7. This step is optional. If you would like the inside of your cover to be lined, use a piece of lightweight cotton – an old cotton sheet or pillow case is ideal – and cut a 20” square. Place the wadding side of the block on the square and pin around the outer edge. Stitch around the centre heart block, stitch in the ditch/seam line to join the two layers together.
8. Stitch in the ditch again choosing seam lines that are closer to the outer edge. On the wrong side of the cushion cover there should be two squares of stitching, one inside the other. Trim any excess lining fabric away. Sew around the square stitching 1/8” from the outer edge.
Construction: Cushion Back
The two cushion back pieces are sewn using a strip piecing style quilt-as-you-go technique.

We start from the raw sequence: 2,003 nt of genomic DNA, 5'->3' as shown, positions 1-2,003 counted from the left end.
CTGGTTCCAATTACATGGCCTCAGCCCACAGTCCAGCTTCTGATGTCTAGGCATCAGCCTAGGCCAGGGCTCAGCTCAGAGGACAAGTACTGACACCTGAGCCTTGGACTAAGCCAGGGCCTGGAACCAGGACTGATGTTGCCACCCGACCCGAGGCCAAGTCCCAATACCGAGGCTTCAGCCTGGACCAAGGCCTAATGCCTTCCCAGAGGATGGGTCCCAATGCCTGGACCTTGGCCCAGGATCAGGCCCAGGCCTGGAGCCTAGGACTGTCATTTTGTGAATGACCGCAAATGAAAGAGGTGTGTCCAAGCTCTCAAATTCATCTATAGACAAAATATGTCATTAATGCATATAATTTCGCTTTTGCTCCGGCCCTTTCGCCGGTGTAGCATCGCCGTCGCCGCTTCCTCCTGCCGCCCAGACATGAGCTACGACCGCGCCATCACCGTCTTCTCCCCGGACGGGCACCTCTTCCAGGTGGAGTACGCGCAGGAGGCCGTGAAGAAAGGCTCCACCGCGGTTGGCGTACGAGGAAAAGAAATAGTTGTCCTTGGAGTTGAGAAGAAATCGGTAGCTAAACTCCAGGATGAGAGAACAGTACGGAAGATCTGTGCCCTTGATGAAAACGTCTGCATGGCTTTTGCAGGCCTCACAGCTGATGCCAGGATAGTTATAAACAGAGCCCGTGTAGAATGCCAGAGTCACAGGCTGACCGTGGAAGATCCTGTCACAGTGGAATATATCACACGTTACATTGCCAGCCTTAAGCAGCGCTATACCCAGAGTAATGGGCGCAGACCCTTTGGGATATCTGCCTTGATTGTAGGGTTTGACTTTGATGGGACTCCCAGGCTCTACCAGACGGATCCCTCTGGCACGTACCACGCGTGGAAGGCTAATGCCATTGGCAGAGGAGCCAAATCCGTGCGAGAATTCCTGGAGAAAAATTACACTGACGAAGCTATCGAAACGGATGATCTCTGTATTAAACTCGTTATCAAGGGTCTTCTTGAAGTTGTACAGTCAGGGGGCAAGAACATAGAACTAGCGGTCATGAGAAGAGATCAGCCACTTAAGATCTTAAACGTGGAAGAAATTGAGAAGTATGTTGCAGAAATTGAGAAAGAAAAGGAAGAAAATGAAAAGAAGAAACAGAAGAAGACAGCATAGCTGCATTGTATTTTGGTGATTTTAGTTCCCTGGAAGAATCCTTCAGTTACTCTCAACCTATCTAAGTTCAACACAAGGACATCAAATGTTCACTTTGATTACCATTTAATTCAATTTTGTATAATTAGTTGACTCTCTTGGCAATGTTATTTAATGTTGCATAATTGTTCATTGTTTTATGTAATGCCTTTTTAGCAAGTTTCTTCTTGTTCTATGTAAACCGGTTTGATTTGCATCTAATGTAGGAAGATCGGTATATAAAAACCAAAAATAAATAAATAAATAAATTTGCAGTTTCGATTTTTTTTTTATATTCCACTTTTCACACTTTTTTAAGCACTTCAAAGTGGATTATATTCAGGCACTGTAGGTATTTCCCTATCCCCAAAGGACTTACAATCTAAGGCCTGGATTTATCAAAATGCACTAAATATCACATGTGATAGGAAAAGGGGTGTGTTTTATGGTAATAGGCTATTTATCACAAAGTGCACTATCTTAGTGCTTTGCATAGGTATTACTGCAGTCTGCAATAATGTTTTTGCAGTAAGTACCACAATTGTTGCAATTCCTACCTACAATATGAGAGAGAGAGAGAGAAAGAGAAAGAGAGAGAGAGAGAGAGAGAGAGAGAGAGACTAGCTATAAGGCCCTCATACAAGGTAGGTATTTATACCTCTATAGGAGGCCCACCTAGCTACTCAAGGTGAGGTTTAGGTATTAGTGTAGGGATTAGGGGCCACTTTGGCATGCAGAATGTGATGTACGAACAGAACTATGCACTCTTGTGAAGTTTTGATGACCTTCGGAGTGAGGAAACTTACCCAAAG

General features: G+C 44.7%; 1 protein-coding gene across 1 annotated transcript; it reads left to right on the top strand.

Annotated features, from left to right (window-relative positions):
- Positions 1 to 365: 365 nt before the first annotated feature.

1. Cut some of your fabric strips so they measure 1-6” wide and 20” long. Take one of the 15” x 20” wadding rectangles. Pin the first fabric strip along the top edge of the wadding and pin in place. Place a second strip over the top, line up the long lower edge with the previous strip and pin in place through the fabric and the wadding. Join the two strips together using a ¼” seam, sewing through two fabric layers and the wadding. Press the second strip downwards, away from the first. Now, quilt the strips on to the wadding using horizontal lines of stitching and starting close to the seam line between the strips. You can pin the strips in place if you prefer but they will naturally slightly adhere to the wadding.